This article evaluates if in the 6.5 years since the bombing of the World Trade Towers and the Pentagon, the nation's highest appellate courts were, on balance, more willing to acquiesce in criminalization based on only suspicion. The article seeks to accomplish this evaluation by comparing decisions of the United States and the States’ Supreme Courts in the six years before September 2001, and the six years since the terrorist attack to determine if these courts with the greatest authority to sanction the criminalization of suspicion in fact have been more willing to do just that. Such a post 9/11/2001 trend would be even more significant because despite the attacks, neither the national or state governments have abolished or amended pertinent federal and state constitutional protections of individual rights. The article begins by providing definitions of criminalization, suspicion, and reasonable suspicion, based on policy and prior precedent from these supreme courts. Based on the composite of these definitions it next provides a definition of what this article means by criminalizing suspicion. The second section of the article begins with a comparative analysis of the opinion of the United States Supreme Court in Hiibel with the most pertinent of the Court’s precedent that preceded that decision. The section continues with surveys of reactions to Hiibel by the U.S. Supreme Court, commentators, and the states’ legislatures and supreme courts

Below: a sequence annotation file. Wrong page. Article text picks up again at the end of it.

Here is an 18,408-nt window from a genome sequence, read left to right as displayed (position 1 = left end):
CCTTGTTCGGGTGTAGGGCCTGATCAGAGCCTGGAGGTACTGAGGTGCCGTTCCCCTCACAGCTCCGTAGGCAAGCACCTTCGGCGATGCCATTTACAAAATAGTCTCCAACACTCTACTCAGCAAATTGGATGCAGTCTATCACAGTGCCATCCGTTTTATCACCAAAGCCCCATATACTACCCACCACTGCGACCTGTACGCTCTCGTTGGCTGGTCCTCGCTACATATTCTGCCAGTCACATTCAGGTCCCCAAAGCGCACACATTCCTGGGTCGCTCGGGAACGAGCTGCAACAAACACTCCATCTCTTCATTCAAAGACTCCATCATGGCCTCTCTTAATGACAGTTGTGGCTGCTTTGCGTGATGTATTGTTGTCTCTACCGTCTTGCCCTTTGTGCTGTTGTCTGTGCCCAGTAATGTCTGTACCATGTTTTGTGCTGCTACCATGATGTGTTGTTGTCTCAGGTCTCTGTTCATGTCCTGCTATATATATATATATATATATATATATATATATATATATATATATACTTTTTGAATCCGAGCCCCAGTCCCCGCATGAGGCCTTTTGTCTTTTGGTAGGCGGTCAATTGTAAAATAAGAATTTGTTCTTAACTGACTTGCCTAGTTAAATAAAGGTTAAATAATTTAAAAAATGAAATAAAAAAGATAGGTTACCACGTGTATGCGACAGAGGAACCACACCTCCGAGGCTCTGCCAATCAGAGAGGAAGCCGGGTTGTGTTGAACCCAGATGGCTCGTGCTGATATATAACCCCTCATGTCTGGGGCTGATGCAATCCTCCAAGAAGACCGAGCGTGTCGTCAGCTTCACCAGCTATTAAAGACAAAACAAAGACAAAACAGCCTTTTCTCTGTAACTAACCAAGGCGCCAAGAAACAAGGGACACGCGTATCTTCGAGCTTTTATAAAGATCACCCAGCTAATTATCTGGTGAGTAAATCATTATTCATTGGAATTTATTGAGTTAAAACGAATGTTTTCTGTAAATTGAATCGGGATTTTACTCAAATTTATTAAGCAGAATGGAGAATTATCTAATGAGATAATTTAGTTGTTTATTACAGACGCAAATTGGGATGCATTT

The third section of the article is its core - a comparative examination of the decisions of the states’ supreme courts in the six-year periods before and after 9/11/2001. This principal section of the article examines decisions of the state supreme courts that substantively are fairly characterized as implicating the issue of whether to sanction the constitutionality of criminalizing suspicion. The study includes state supreme court decisions fairly characterized as involving the issue of the criminalization of suspicion by identifying and study of cases involving such crimes as obstruction of justice, stop and identify, status generally, status-sex offender registration, status-terrorist, status-"gang", status-juvenile curfew, loitering, disorderly conduct, and anti-car cruising. The article therefore has a significant empirical element.
The article concludes with a final section devoted first to summarizing its key findings. The most important of these findings is that the majority of supreme courts over the last dozen years, both before and after 9/11 were willing to sanction criminalization based on only suspicion. To curb this highly undesirable current state of the law, the final section of the article next proposes major reforms, based on current substantive criminal law principles. The major reforms are to three doctrines which have played a significant role in the supreme courts’ willingness to sanction the constitutionality of criminalization based on only suspicion --- the reasonable suspicion doctrine, the void for vagueness doctrine, and substantive due process analysis as applied to the suspicion based crimes identified and evaluated in this article. The article concludes with perspectives, including exploring future implications of its key findings and reforms.
- Reasonable Suspicion,
- Criminal Law,
- Ex Post Facto,
- Substantive Due Process
Available at: http://works.bepress.com/dannye_holley/3/